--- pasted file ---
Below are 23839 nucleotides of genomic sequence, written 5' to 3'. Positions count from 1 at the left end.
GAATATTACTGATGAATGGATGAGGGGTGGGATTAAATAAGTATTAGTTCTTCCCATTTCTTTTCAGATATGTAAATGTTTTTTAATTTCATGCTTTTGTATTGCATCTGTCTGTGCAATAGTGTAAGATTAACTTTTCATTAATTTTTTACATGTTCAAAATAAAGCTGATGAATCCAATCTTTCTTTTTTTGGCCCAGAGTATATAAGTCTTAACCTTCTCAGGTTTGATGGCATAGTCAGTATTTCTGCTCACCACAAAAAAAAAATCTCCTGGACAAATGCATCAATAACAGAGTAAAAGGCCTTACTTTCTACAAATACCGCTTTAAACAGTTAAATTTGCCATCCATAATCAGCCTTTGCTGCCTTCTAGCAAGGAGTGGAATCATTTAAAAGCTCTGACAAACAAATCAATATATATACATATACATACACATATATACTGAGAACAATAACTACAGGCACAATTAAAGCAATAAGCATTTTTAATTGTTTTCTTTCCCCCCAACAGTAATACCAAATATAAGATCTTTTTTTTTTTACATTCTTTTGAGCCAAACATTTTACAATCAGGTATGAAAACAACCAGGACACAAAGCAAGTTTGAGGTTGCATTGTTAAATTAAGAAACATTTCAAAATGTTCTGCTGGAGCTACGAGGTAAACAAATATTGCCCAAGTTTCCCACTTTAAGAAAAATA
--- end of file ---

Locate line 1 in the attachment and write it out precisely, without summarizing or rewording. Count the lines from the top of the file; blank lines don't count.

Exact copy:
Below are 23839 nucleotides of genomic sequence, written 5' to 3'. Positions count from 1 at the left end.